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DIRECTED BY: Béla Tarr
FEATURING: Székely B. Miklós, Vali Kerekes, Gyula Pauer
PLOT: Karrer pines for a married nightclub singer and passes along a smuggling opportunity to her husband.
COMMENTS: The subdued tragedy, utter pointlessness, and active ennui that oozes from this beautifully shot film is probably Damnation‘s goal. From its opening shot of coal bins slowly traveling along a suspended wire track to its closing shot of a mound of earth littered with barbed-wire-looking roots, there’s a great heap of scant going on, with the vivaciousness provided only by the (comparatively) seductive and jaunty film score. It is arguable there is beauty to be found within Damnation; it is inarguable that the viewer is provided countless minutes to keep an eye out for it.
Karrer (Székely B. Miklós) is introduced by his favorite past-time: silently observing full bins of coal traveling off in one direction and empty bins traveling in the opposite. He stares out his window; then we stare at him as he stares into a mirror, shaving. He has an awkward encounter with a woman through a chained gap in a door; she claims to have had enough of him, he claims he should be let inside. A jolly bartender (Gyula Pauer, the only ray of light in the overcast cast) chats amiably with Karrer about the slow destruction of body and soul before getting sidetracked from his chuckling existentialism in order to address the actual topic at hand: a parcel needs picking up, and the retriever’s fee is “20%”. (“20% of what?”, some may ask—it matters as much as Hitchcock’s suitcase full of incandescent distraction.) The woman from behind the door is a nightclub singer. Her husband has had enough of Karrer. So what’s the sporting thing to do? Offer the singer’s husband the job and the reward.
The camerawork somehow sludges into fascinating. Under the direction of Gábor Medvigy, the lens practically skulks its way through the film, slinking languidly left to right across sets as (in)action takes place in the fore-, mid-, or back-ground. It idles over unlikely figures, such as the bar’s accordionist noodling through an ambiguous melody; or the waiter snoozing on a chair; or a film extra sitting in absolute stillness amidst rhythmically pacing dancers. This circle of revelers—if one could be so generous as to call them that—is a metaphor, encapsulating Tarr’s obsessive message of cyclical tedium and its inevitable, meaningless disintegration.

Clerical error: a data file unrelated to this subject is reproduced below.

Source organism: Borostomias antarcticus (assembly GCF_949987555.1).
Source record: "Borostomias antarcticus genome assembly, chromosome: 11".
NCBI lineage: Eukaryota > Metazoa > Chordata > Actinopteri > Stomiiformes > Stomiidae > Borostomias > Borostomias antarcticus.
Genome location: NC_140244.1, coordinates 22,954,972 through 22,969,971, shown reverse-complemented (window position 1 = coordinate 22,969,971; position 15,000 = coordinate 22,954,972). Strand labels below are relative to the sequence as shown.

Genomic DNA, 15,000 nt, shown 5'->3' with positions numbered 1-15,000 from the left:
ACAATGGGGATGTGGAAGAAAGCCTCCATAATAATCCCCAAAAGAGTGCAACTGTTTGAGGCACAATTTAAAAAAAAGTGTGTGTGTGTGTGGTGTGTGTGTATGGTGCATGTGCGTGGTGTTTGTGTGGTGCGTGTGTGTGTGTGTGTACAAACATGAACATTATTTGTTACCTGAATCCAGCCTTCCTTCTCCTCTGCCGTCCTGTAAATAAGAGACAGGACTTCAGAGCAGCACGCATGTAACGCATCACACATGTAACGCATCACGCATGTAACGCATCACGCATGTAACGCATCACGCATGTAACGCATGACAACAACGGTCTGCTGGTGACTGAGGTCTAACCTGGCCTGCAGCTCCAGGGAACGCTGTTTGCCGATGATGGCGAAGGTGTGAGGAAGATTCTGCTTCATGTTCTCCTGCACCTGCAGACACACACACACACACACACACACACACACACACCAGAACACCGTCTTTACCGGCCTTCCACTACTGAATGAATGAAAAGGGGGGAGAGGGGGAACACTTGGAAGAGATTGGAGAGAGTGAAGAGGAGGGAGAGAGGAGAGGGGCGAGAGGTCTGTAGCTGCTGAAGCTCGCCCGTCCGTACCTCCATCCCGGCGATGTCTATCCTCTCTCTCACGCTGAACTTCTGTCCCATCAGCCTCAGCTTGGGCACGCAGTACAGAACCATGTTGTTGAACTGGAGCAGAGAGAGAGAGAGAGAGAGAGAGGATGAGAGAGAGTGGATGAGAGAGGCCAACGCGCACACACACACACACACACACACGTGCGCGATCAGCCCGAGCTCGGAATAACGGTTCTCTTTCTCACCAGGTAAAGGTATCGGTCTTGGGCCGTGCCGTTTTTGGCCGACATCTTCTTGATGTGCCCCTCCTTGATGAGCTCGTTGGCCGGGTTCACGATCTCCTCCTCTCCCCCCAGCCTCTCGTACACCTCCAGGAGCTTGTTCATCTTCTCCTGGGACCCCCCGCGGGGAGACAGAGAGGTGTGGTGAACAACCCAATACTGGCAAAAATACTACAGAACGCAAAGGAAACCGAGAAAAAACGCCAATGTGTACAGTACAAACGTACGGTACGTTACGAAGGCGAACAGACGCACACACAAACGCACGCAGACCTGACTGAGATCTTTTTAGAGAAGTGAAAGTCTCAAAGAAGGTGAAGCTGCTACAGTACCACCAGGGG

Despite my intentions, I appear to be suggesting that something profound occurs in Damnation. Perhaps there is, but the question as to whether this is a story worth telling remains. Toward the end, something of an expectable twist limps from the narrative, and on the heels of that subdued reveal comes what may be the film’s most famous sequence: Karrer’s psychological descent into caninity. But Tarr should take note, as his bartender puts it to protagonist, that “[y]our problem is you see things from your perspective.” A biting societal commentary loses its edge if left to dull for two monotonous hours.
WHAT THE CRITICS SAY:
“. Tarr’s fascination with their ennui is profound, and while his statement about them isn’t lacking in visual power and philosophical heft, it’s also questionable whether it’s the strongest statement an artist of his caliber can make.” -Jeremiah Kipp, Slant Magazine
3 thoughts on “CAPSULE: DAMNATION (1988)”
This looks interesting. Bela is a unique figure in film.
I saw this film for the first time when the restoration streamed as part of NYFF and it really is beautiful.
I would call it mesmerizing, rather than monotonous, but I’ll admit I could watch those shots of the coal bins going by all day. This is the kind of movie to watch not because of what happens, or because of the meaning, but because it evokes such a strong mood, even if it is one of pointlessness and ennui.
I would have been more forgiving in my review if the movie didn’t immediately veer into art-house self-parody whenever anyone but the bar owner was talking. His character is the only one of the half-dozen that comes across as believably real in a film that obviously wants to be steeped in the mundanity of real life.
Him, and maybe the hat-check woman, until she has her long spiel about the old testament. But everyone else, when they’re talking, breaks whatever hypnotic spell might have been achieved by the camera-work. (Which is why I consider the cinematographer so very capable here, and “Damnation” without dialogue would almost certainly have been more compelling.)